Over a million developers have joined DZone.

XS Advanced for (Not So) Dummies: Multi-Target Apps

DZone's Guide to

XS Advanced for (Not So) Dummies: Multi-Target Apps

Explore SAP's XS Advanced architecture to see how it focuses on and incorporates microservices into a multi-cloud approach.

· Cloud Zone ·
Free Resource

Site24x7 - Full stack It Infrastructure Monitoring from the cloud. Sign up for free trial.

In an earlier post, I touched on some basics of Cloud Foundry and how SAP approaches its use.

But did SAP just grab Cloud Foundry and put its logo on it? Of course not. We have a very powerful database called HANA and a whole set of tools that were already in place and being used by devs out there. This was about combining existing capabilities and porting what was already powerful onto the more scalable and multi-cloudable solution. Some of Cloud Foundry's characteristics were not adopted and proper SAP adaptations were performed.

Let’s drop the buzzwords and understand this mashup.

Multi Target Applications

This sounds like one of the (many) cases of fancy names for something simple. You’ll tell me if this applies later…

Typically, an enterprise application will access the database and have code to add business logic to the data (or share data to another system, or nag a user for action, or insert more data, etc). This application is normally defined by somebody, coded and unit tested by someone (else), validated as a part of a bigger picture, and finally moved to a production environment. We call this the lifecycle, right?

More technically, we have a user interface, we have some logic and then we have the database.

The some logic part is not as innocent as it might seem: A full stack coder friend of mine used to talk about “the backend of the frontend” and “the backend at the back”. In other words, you could even have business logic in two different places: the code feeding the UI and the logic embedded in the database modelling. Different components (layers), same lifecycle:

In our new architecture, each of these layers can be mapped to a different box in the XS Advanced architecture diagram (presentation layer at UI5, backend logic to Node.js or Java, and the modelling and database at the base).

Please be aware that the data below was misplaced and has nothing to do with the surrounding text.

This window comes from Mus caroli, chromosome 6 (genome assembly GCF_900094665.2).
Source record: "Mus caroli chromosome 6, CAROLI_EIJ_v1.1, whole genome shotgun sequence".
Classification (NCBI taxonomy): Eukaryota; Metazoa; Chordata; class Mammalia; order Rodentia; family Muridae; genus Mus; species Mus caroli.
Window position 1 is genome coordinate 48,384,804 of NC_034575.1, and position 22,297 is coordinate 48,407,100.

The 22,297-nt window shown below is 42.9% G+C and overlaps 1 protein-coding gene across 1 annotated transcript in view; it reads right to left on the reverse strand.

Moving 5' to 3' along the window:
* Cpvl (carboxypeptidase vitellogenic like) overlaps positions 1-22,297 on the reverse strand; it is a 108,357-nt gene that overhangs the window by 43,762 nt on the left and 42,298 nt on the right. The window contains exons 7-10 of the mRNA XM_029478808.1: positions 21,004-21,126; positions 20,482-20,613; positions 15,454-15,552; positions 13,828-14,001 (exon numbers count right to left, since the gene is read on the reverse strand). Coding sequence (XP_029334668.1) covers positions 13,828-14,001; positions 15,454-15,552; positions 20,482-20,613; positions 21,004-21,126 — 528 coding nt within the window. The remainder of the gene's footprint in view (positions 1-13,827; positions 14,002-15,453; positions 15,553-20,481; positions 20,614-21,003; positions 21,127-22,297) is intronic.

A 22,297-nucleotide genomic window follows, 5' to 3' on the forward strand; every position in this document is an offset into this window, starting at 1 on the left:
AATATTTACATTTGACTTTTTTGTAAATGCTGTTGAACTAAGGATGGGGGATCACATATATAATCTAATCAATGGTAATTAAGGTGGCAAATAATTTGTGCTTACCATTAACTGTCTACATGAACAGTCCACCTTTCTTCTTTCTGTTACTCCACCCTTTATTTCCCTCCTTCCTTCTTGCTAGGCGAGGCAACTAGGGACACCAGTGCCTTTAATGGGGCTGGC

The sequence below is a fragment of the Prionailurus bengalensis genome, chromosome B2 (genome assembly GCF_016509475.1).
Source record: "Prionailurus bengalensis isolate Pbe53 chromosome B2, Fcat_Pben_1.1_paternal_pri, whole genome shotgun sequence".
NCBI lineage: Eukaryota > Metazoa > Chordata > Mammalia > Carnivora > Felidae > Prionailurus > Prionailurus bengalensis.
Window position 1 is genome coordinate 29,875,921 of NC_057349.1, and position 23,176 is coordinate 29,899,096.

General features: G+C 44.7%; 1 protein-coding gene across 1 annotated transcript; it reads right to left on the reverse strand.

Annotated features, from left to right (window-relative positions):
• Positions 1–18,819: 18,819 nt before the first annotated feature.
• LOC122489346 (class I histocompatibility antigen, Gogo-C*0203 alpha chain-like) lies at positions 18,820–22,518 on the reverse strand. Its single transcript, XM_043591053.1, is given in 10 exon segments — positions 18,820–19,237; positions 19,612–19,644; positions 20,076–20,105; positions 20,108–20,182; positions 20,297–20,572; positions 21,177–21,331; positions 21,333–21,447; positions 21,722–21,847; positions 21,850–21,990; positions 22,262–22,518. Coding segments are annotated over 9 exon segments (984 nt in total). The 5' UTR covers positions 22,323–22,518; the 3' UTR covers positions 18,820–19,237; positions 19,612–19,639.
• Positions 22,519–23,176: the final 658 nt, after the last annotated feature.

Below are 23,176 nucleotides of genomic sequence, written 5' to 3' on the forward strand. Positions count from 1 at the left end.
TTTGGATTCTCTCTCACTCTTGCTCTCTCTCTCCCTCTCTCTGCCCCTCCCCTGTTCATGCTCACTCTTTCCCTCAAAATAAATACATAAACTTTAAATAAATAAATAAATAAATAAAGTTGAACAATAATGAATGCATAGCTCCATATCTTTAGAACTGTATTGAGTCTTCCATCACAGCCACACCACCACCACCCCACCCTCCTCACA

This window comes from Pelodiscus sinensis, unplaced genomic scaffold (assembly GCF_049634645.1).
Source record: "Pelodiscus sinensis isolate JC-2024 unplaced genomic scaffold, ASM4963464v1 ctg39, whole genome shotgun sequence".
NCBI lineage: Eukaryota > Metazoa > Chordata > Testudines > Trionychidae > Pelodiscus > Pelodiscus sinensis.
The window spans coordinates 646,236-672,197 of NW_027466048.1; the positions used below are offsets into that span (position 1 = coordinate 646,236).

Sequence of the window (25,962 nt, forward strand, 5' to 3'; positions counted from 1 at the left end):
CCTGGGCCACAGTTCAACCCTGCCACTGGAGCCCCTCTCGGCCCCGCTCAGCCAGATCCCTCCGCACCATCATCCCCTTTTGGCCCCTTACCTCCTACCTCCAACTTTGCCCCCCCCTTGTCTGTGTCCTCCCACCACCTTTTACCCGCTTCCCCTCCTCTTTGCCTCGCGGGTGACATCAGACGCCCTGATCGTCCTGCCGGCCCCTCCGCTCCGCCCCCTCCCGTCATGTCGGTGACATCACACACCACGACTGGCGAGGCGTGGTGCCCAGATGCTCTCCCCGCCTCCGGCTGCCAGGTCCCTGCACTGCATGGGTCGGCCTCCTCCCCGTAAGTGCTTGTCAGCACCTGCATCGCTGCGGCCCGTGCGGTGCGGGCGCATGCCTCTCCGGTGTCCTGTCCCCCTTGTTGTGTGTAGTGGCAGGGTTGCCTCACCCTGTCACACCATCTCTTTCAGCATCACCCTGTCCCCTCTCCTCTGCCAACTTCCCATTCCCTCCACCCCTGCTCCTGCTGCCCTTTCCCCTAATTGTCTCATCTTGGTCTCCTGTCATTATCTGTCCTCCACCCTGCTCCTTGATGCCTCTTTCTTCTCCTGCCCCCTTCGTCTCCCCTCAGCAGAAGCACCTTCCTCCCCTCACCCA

I’ll let you add the arrows mentally for this one:

First, let's respond to the original question. A multi-target application is an application whose runtimes are provided by the different boxes or components but only serves a business purpose if those components are held together through its lifecycle.

(I hope you can produce your own definition and tell me if the name is just fancy.)

For example, you could develop a piece in UI5, another piece in Node.js, and a CDS view that taps the database. Each of these could even be created by different developers or executed separately, but they would make no sense unless they are treated as a single business application on its way to the production environment.

Let’s Go Deeper Into the Technical Level…

In the XS Classic approach, each of these “boxes” would have run all of the different applications in copies of the same (JavaScript) virtual machine, against a connection to a schema in the database administered by the applications. That is, a single operating system process eventually catered for all of the runtime needs of each of our different coding masterpieces. You could sometimes see the XS Engine process sweating…

The monolithic process serving all VMs

In the new approach, for the logic piece in Java or Node.js, a “copy” of the box (call its runtime) is created and bound to a specific application. Even the database binds a dedicated instance of itself to a single application in the shape of a container (note that I am not using the word “copy” for the database… that would be huge).

This way, our business application will get its own piece of the Node.js runtime with everything it needs to execute its code as a separate operating system process. Something more like this:

Those copies of the runtime are microservices. That name is not as fancy, but microservices are a bit tricky. With that in mind, we will take a deeper look into this architecture and its implementation in the next blog post (coming soon)!

Site24x7 - Full stack It Infrastructure Monitoring from the cloud. Sign up for free trial.

sap ,cloud ,microservices ,cloud architecture

Published at DZone with permission of

Opinions expressed by DZone contributors are their own.

{{ parent.title || parent.header.title}}

{{ parent.tldr }}

{{ parent.urlSource.name }}